For today’s post, I want to cover one of the fundamental aspects of VMware: the VIB file.
When working with VMware over the years, I’ve run into multiple occasions that have required the use of VIB files. I’ve talked with multiple people who still struggle with what a VIB file is. So today, we’re going to talk about them.
What is a VMware VIB?
In short, a VIB is a software package that gets installed on a vSphere ESXi host that contains things like drivers. They have become quite a bit more common in the last few years as the supported hardware base for vSphere has increased over time.
If you want the official description from VMware:
VIB stands for vSphere Installation Bundle, and it’s a software package that gets installed on a vSphere ESXi Host. A VIB is somewhat similar to a tarball or ZIP archive in that it is a collection of files packaged into a single archive to facilitate distribution. If we look deeper we will find that a VIB is comprised of three parts:
A file archive or payload
An XML descriptor file
A signature file
The file archive/payload contains the files that make up the VIB. These are essentially the files that will be installed on the ESXi host when it’s instructed to.
The XML descriptor file describes the contents of the VIB. It contains the requirements for installing the VIB and identifies who created the VIB and the amount of testing that’s been done. Often times you will run into various third-party vendors who have their own VIBs so having this content is good.
The signature file is used to verify the level of trust. This is where it can get confusing because, in lab environments like my homelab, I generally use third-party VIBs and community supported VIBs. In a production environment, you might want to use only PartnerSupported VIBs and above. VIBs are distributed in the following levels:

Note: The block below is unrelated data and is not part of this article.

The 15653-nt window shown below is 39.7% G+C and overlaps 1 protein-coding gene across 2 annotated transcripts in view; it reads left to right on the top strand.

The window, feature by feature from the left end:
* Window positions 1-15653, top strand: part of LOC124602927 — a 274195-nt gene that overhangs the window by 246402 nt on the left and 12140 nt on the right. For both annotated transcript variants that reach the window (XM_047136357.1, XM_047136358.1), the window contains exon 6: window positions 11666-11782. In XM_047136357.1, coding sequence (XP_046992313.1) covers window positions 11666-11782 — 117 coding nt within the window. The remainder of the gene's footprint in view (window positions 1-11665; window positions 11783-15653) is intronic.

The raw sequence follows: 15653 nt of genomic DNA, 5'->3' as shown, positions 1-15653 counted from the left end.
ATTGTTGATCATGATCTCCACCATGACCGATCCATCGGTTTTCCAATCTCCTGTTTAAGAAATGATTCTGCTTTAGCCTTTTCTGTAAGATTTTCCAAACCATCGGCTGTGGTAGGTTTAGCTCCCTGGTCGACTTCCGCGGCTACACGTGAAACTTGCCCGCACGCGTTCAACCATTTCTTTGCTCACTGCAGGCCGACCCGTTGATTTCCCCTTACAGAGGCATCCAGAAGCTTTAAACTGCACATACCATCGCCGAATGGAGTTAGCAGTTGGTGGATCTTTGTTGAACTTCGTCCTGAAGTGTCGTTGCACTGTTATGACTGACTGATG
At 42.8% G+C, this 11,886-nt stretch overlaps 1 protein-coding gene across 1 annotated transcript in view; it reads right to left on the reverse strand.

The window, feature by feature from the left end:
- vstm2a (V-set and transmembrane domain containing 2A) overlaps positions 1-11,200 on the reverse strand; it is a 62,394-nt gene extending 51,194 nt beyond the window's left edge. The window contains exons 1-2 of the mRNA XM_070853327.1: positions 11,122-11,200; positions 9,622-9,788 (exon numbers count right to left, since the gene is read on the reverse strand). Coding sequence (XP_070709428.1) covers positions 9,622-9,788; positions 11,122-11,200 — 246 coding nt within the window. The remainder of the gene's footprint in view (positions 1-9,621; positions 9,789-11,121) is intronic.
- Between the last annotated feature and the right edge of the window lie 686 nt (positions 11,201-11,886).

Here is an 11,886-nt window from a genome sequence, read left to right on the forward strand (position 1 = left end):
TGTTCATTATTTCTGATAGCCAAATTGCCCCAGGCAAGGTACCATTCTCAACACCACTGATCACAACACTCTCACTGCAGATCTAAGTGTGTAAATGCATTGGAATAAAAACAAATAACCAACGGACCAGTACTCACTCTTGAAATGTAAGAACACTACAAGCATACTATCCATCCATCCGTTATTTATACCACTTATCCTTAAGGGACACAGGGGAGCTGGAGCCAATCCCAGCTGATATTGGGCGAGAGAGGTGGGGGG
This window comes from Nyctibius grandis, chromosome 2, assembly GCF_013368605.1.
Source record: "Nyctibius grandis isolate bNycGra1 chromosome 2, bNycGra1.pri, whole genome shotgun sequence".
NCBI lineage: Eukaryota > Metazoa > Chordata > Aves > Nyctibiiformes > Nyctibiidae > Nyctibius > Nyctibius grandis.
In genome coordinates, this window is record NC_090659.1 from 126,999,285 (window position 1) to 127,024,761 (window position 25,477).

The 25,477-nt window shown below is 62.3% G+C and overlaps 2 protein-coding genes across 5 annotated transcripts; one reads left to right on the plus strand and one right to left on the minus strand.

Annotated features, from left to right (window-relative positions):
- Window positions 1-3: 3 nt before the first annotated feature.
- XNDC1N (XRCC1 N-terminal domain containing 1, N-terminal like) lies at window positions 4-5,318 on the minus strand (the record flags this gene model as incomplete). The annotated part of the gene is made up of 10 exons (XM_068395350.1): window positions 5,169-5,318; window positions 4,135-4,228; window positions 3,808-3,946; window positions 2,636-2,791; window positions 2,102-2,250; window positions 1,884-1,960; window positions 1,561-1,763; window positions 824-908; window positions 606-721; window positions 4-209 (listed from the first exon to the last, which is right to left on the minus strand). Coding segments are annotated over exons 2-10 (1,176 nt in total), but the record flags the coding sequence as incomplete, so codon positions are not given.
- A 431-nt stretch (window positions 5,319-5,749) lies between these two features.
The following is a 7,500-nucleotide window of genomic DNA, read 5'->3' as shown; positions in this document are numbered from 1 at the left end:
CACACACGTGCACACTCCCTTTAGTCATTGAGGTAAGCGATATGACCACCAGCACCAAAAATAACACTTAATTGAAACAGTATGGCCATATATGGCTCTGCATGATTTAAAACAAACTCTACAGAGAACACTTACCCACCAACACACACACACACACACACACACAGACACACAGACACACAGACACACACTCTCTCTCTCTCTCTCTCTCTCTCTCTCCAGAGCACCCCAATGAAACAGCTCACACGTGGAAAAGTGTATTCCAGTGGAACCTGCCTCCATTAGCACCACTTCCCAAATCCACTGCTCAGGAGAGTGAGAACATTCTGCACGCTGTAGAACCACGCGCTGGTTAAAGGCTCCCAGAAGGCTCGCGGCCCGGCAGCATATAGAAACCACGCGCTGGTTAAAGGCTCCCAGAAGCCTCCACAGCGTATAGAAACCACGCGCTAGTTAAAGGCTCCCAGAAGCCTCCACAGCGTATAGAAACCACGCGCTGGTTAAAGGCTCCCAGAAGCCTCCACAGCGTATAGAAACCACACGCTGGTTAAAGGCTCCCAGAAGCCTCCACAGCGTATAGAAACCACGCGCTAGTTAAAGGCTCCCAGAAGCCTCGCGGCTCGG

- VMwareCertified: The VMwareCertified acceptance level has the most stringent requirements of all of them. VIBs with this level go through rigorous testing by VMware in-house. Today, only IOVP drivers are published at this level. VMware takes support tickets for VIBs with this acceptance level.
- VMwareAccepted: VIBs created by VMware partners that are approved by VMware. VMware relies on partners to perform the testing, but VMware verifies the results. VMware directs support calls for VIBs with this acceptance level to the partner’s support organization.
- PartnerSupported: VIBs with the PartnerSupported acceptance level are published by a partner that VMware trusts. The partner performs all testing. VMware does not verify the results. This level is used for a new or nonmainstream technology that partners want to enable for VMware systems. Today, driver VIB technologies such as Infiniband, ATAoE, and SSD are at this level with nonstandard hardware drivers. VMware directs support calls for VIBs with this acceptance level to the partner’s support organization.
- CommunitySupported: VIBs created by individuals or partners outside of the VMware partner program. These VIBs do not undergo any VMware or trusted partner testing and are not supported by VMware or its partners.
You can check to see what your host level acceptance is set to by doing the following:
From the vSphere Client select the ESXi Host and go to Configuration >> Security Profile. Under “Host Image Profile Acceptance Level” edit the acceptance level. You can also check with PowerCLI. From a PowerCLI command prompt while connected to the ESXi host run the following commands:
$esxcli = Get-EsxCli
You can set or change the policy from PowerCLi by running the following:
VIBs are generally installed and upgraded as a normal upgrade process. It’s possible that you might have missing VIBs. To check, look in the /var/log/vmkernel.log file and check for any error entries. Sometimes you can download a VIB and install it manually, which we’ll be covering in more detail in a future segment.
To wrap up, we’ve covered what a VIB is and the various acceptance levels. It depends on what kind of support you’re looking for but be careful in production environments that you’re not using community supported VIBs. They aren’t officially supported, and if you get into a bind with one of these, VMware will be unable to assist you. Again, as mentioned in the next post, I’ll cover how to work with VIBs. We’ll walk through how you can upgrade your ESXi hosts using the esxcli command as well.
Also, to leave you with a question, have you used many community-supported VIBs? Have you had good luck with them? Not good luck? Let us know in the comments section below!